Obama and the GOP Senate caucus, meeting together for the first time in a year, discussed bipartisanship as well as some of the more pressing issues of the day. According to the AP, the "eruption" began when the President promised to meet the GOP halfway on a number of issues.
"I told him I thought there was a degree of audacity in him even showing up today after what happened with financial regulation," Sen. Bob Corker (R-TN) told the AP. "I asked him how he was able to reconcile that duplicity, coming in today to see us."
Corker reportedly told the President that he didn't believe Obama was trying to be genuinely bipartisan.
Corker later told Greg Sargent that he thought his comments "hit a nerve" and that the President responded with "quite a lengthy response."
"I think feelings are frayed, maybe, on both sides of the aisle," Sen. Jeff Sessions (R-AL), told the AP.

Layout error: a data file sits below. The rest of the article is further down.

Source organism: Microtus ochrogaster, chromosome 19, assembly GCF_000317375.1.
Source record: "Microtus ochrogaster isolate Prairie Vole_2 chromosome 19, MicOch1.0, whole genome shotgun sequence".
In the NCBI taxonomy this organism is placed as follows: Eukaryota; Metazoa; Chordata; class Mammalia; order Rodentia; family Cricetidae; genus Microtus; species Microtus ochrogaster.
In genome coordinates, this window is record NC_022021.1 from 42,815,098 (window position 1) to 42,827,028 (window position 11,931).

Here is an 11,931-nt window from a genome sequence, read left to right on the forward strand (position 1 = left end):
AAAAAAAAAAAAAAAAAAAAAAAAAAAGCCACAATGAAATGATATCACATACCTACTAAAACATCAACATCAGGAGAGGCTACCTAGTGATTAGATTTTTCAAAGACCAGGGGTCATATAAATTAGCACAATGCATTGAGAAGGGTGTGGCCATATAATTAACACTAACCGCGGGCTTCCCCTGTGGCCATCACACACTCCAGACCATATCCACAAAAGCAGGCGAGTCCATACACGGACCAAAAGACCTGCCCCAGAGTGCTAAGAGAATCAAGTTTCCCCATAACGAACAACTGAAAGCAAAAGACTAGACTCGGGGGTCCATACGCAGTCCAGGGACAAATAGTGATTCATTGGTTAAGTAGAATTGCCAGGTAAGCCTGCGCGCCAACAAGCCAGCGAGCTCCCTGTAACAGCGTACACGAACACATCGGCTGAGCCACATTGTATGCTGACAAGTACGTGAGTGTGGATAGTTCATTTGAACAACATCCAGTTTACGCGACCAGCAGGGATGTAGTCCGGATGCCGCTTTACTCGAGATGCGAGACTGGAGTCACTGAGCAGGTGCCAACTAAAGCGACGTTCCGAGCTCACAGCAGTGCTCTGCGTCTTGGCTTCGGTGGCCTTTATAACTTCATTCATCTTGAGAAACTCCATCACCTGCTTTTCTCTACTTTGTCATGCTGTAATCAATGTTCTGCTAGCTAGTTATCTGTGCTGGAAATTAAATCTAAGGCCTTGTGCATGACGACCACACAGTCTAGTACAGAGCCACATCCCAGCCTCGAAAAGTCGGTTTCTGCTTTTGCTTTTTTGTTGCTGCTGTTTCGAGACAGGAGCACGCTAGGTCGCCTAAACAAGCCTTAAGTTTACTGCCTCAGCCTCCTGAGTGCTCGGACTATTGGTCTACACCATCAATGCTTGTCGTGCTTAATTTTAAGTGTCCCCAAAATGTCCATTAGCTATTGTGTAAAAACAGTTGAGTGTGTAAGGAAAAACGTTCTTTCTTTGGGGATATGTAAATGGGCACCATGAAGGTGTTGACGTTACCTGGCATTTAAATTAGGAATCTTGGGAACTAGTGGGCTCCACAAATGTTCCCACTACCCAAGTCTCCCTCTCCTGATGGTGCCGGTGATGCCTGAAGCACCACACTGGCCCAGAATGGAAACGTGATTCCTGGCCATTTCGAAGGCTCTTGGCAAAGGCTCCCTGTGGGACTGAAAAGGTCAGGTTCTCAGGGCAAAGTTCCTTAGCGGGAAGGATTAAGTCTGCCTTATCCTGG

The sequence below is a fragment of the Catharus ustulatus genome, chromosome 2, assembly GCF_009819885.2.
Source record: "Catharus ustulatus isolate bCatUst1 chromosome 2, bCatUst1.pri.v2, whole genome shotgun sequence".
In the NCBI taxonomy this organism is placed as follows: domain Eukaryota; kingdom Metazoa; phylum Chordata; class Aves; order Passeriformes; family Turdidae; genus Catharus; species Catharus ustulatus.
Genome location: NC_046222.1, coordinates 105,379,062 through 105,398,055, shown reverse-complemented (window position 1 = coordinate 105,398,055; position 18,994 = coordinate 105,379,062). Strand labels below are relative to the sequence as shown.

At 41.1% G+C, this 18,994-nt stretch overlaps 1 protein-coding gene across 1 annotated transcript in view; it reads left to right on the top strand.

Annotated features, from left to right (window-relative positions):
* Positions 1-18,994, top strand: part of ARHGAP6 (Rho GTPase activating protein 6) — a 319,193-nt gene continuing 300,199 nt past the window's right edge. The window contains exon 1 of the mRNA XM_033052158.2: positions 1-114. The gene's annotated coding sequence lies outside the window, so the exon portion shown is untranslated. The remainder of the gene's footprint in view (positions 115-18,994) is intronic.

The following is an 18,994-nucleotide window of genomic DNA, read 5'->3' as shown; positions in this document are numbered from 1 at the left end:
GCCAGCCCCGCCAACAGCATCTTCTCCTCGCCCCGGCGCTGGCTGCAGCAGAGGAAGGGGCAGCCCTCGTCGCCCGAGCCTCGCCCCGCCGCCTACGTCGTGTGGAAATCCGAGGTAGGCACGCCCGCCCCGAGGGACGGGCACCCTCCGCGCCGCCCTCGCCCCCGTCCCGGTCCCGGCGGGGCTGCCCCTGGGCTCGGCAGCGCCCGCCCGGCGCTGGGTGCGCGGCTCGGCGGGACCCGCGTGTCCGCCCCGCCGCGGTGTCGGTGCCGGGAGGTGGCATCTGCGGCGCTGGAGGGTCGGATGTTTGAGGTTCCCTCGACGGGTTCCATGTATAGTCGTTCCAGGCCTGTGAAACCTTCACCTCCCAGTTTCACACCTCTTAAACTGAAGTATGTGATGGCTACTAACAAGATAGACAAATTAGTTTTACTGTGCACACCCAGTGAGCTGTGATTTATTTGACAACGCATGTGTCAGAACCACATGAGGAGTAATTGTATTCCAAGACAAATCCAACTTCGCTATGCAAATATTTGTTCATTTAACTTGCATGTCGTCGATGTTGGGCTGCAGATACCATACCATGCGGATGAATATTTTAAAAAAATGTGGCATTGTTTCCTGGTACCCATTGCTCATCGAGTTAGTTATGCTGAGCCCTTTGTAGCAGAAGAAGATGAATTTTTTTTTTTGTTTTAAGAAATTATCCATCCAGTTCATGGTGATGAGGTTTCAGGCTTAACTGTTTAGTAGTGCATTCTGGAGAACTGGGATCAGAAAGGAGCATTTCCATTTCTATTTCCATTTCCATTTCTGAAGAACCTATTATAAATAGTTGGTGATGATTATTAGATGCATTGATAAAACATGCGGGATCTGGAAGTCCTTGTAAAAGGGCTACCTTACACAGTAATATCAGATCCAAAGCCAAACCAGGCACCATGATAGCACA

Sen. Sam Brownback (R-KS) told The Washington Post that the meeting was "testy," while Sen. John Thune (R-SD) called it a "lively discussion."
Sen. John McCain (R-AZ) took up a discussion with the President on a different matter: immigration and Arizona's controversial new law. The Washington Post categorized it as the "most contentious moment" of the meeting.
"I pointed out that members of his administration who have not read the law have mischaracterized the law -- a very egregious act on their part," McCain told the AP.
"He needs to take a Valium before he comes in and talks to Republicans," Sen. Pat Roberts (R-KS) said of Obama. "He's pretty thin-skinned."
White House Press Secretary Robert Gibbs acknowledged "differences" on the issues, but said that "the president believes that direct dialogue is better than posturing, and he was pleased to have the opportunity to share views with the conference."